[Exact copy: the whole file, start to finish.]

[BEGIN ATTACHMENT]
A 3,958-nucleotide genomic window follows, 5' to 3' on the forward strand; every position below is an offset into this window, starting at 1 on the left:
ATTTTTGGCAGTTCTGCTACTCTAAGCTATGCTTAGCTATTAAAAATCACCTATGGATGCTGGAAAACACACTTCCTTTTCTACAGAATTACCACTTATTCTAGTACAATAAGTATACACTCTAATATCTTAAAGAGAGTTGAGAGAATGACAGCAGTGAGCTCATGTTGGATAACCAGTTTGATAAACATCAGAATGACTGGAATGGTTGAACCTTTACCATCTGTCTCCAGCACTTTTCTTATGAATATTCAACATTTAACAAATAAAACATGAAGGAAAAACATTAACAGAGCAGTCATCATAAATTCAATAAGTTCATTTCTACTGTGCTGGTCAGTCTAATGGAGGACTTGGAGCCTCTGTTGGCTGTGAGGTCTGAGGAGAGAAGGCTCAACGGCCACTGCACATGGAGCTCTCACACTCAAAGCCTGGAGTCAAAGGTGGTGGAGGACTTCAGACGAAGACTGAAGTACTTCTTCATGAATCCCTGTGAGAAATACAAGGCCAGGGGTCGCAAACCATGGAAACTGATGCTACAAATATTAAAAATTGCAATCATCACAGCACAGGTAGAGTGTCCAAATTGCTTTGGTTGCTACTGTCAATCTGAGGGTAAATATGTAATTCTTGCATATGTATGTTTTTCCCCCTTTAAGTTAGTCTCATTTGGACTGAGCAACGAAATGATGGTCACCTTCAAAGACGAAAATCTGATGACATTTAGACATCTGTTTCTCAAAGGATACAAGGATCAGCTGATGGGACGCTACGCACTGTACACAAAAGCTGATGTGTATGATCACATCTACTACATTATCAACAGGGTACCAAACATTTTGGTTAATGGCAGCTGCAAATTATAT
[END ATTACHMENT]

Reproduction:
A 3,958-nucleotide genomic window follows, 5' to 3' on the forward strand; every position below is an offset into this window, starting at 1 on the left:
ATTTTTGGCAGTTCTGCTACTCTAAGCTATGCTTAGCTATTAAAAATCACCTATGGATGCTGGAAAACACACTTCCTTTTCTACAGAATTACCACTTATTCTAGTACAATAAGTATACACTCTAATATCTTAAAGAGAGTTGAGAGAATGACAGCAGTGAGCTCATGTTGGATAACCAGTTTGATAAACATCAGAATGACTGGAATGGTTGAACCTTTACCATCTGTCTCCAGCACTTTTCTTATGAATATTCAACATTTAACAAATAAAACATGAAGGAAAAACATTAACAGAGCAGTCATCATAAATTCAATAAGTTCATTTCTACTGTGCTGGTCAGTCTAATGGAGGACTTGGAGCCTCTGTTGGCTGTGAGGTCTGAGGAGAGAAGGCTCAACGGCCACTGCACATGGAGCTCTCACACTCAAAGCCTGGAGTCAAAGGTGGTGGAGGACTTCAGACGAAGACTGAAGTACTTCTTCATGAATCCCTGTGAGAAATACAAGGCCAGGGGTCGCAAACCATGGAAACTGATGCTACAAATATTAAAAATTGCAATCATCACAGCACAGGTAGAGTGTCCAAATTGCTTTGGTTGCTACTGTCAATCTGAGGGTAAATATGTAATTCTTGCATATGTATGTTTTTCCCCCTTTAAGTTAGTCTCATTTGGACTGAGCAACGAAATGATGGTCACCTTCAAAGACGAAAATCTGATGACATTTAGACATCTGTTTCTCAAAGGATACAAGGATCAGCTGATGGGACGCTACGCACTGTACACAAAAGCTGATGTGTATGATCACATCTACTACATTATCAACAGGGTACCAAACATTTTGGTTAATGGCAGCTGCAAATTATAT